- Number four, become part of their personal brand. So this is a bit of a sneaky one because we’re trying to get young people to share stuff, all the time. We want people to not only engage with it, like, and forget about it. We want them to be part of our brand journey. So you have to make things extremely visually beautiful. Make stuff worth sharing. So a great example of personal and corporate branding, of that marriage between the two, is Buffer. Buffer’s Instagram is #InstagramGold. They take beautiful images taken by their users, so they’ve got user generated content. And they mix in together stuff like a beautiful office with a Buffer sticker on the back of a laptop. So it’s like kind of subliminally inserting images into people’s minds, associating their brand with something amazing.
- The final one is to be open, be useful, and always give back. Successful content in a content saturated world usually has one of two things. Either a personal edge or that piece of content is truly and absolutely the most useful version of that piece. So Google can either be your enemy or your friend in this circumstance. If somebody Googles you and says, “Okay, your content isn’t very good,” the millennials see right through you. They’re digital natives. And with a few taps on their touch screen, they can completely decimate your brand. So you have to be really careful about what you put out there. And be completely honest about who you are, be transparent in your content. The best performing piece of content on Debut we’ve had so far was a piece about going back to university after you’ve graduated. And it was a very personal piece by one of our writers. And it takes the readers on a journey and actually really resonates emotionally with our readers. It’s not enough to be shiny, happy people all the time. You have to be true.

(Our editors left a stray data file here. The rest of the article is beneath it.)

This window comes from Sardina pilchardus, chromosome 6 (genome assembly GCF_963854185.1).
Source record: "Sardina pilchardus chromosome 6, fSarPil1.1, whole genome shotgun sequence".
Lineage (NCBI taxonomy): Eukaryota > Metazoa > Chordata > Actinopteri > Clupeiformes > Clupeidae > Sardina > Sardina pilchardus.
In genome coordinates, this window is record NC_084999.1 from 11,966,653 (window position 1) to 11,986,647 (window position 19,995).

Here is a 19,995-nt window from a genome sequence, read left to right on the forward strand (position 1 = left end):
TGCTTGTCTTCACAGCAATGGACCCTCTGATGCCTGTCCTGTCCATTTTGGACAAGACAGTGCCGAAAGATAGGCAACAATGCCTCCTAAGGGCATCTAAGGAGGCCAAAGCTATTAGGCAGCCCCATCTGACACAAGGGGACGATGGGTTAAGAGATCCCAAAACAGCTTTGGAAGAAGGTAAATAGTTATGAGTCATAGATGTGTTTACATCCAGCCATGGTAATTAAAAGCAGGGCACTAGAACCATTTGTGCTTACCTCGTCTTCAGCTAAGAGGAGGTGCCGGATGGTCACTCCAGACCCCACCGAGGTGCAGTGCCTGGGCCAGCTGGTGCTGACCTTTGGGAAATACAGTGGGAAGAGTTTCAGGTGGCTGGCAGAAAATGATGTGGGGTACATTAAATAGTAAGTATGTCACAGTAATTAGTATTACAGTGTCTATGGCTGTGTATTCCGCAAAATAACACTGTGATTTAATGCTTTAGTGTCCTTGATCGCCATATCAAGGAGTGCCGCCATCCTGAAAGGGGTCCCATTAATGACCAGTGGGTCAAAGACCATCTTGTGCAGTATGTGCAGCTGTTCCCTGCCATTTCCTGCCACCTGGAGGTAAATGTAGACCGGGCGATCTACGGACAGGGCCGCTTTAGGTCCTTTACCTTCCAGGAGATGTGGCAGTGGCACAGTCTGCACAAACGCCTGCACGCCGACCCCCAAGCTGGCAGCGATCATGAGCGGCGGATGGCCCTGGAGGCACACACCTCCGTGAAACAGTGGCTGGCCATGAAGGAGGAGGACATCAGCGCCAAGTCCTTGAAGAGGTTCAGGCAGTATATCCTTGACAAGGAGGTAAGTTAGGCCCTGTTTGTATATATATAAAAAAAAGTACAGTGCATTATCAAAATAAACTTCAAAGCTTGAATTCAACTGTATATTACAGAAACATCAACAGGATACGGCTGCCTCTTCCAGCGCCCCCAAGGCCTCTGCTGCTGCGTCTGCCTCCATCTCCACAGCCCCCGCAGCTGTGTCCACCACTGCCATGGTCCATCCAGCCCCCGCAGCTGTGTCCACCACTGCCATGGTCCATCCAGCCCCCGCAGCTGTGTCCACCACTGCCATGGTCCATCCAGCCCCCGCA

What’s a common mistake employers make with millennials?
So one example, I’m not going to name the company because we might want to work with them one day. But companies are trying really hard to recruit young people on Snapchat. I think employers really need to figure out what works for them best. Snapchat is something that young people use for entertainment. They’re not interested in applying to a job on Snapchat. So it’s stuff like that. You’re trying to jump on stuff like Instagram and Snapchat, without quite knowing what young people use it for. So if you’re not using the right social network, it’s not going to work. Things like email marketing is surprisingly very successful and efficient when it comes to marketing to young people about recruitment. Because people expect formal communication by email. They don’t expect formal communication by Snapchat.
Follow Brenda on Twitter @BrendaIsARebel.